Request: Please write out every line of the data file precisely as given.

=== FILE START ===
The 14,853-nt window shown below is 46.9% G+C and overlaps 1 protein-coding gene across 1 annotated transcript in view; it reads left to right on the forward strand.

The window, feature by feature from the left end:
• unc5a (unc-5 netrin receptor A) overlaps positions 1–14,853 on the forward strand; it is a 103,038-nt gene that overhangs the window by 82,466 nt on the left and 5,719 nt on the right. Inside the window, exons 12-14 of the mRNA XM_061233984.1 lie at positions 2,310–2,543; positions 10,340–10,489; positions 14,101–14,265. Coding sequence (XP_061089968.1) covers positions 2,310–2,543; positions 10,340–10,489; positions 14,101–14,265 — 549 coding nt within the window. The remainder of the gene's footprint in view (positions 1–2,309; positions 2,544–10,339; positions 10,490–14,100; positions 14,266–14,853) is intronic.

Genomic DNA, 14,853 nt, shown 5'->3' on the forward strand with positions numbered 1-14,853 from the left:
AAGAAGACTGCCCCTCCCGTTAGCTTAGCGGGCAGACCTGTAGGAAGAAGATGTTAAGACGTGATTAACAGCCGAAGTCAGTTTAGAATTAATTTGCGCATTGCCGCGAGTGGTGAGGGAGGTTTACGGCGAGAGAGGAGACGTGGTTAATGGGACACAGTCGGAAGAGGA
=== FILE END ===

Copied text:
The 14,853-nt window shown below is 46.9% G+C and overlaps 1 protein-coding gene across 1 annotated transcript in view; it reads left to right on the forward strand.

The window, feature by feature from the left end:
• unc5a (unc-5 netrin receptor A) overlaps positions 1–14,853 on the forward strand; it is a 103,038-nt gene that overhangs the window by 82,466 nt on the left and 5,719 nt on the right. Inside the window, exons 12-14 of the mRNA XM_061233984.1 lie at positions 2,310–2,543; positions 10,340–10,489; positions 14,101–14,265. Coding sequence (XP_061089968.1) covers positions 2,310–2,543; positions 10,340–10,489; positions 14,101–14,265 — 549 coding nt within the window. The remainder of the gene's footprint in view (positions 1–2,309; positions 2,544–10,339; positions 10,490–14,100; positions 14,266–14,853) is intronic.

Genomic DNA, 14,853 nt, shown 5'->3' on the forward strand with positions numbered 1-14,853 from the left:
AAGAAGACTGCCCCTCCCGTTAGCTTAGCGGGCAGACCTGTAGGAAGAAGATGTTAAGACGTGATTAACAGCCGAAGTCAGTTTAGAATTAATTTGCGCATTGCCGCGAGTGGTGAGGGAGGTTTACGGCGAGAGAGGAGACGTGGTTAATGGGACACAGTCGGAAGAGGA